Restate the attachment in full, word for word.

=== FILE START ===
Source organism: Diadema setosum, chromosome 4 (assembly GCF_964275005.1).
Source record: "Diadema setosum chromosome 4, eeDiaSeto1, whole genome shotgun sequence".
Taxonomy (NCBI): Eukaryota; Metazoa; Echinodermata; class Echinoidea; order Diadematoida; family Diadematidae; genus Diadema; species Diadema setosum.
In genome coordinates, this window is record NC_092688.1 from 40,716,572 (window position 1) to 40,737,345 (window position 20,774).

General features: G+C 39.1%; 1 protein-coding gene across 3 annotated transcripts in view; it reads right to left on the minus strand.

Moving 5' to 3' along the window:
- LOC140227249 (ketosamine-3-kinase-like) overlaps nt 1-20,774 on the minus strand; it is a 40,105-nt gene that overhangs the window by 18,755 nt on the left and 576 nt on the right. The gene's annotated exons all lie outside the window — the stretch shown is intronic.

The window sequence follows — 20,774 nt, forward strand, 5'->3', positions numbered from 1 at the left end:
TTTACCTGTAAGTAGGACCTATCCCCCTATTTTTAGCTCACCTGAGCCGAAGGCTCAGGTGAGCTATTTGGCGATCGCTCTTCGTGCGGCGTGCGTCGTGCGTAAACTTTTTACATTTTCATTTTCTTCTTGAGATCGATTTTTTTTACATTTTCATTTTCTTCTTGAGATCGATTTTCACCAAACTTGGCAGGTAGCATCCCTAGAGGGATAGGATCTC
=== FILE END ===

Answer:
Source organism: Diadema setosum, chromosome 4 (assembly GCF_964275005.1).
Source record: "Diadema setosum chromosome 4, eeDiaSeto1, whole genome shotgun sequence".
Taxonomy (NCBI): Eukaryota; Metazoa; Echinodermata; class Echinoidea; order Diadematoida; family Diadematidae; genus Diadema; species Diadema setosum.
In genome coordinates, this window is record NC_092688.1 from 40,716,572 (window position 1) to 40,737,345 (window position 20,774).

General features: G+C 39.1%; 1 protein-coding gene across 3 annotated transcripts in view; it reads right to left on the minus strand.

Moving 5' to 3' along the window:
- LOC140227249 (ketosamine-3-kinase-like) overlaps nt 1-20,774 on the minus strand; it is a 40,105-nt gene that overhangs the window by 18,755 nt on the left and 576 nt on the right. The gene's annotated exons all lie outside the window — the stretch shown is intronic.

The window sequence follows — 20,774 nt, forward strand, 5'->3', positions numbered from 1 at the left end:
TTTACCTGTAAGTAGGACCTATCCCCCTATTTTTAGCTCACCTGAGCCGAAGGCTCAGGTGAGCTATTTGGCGATCGCTCTTCGTGCGGCGTGCGTCGTGCGTAAACTTTTTACATTTTCATTTTCTTCTTGAGATCGATTTTTTTTACATTTTCATTTTCTTCTTGAGATCGATTTTCACCAAACTTGGCAGGTAGCATCCCTAGAGGGATAGGATCTC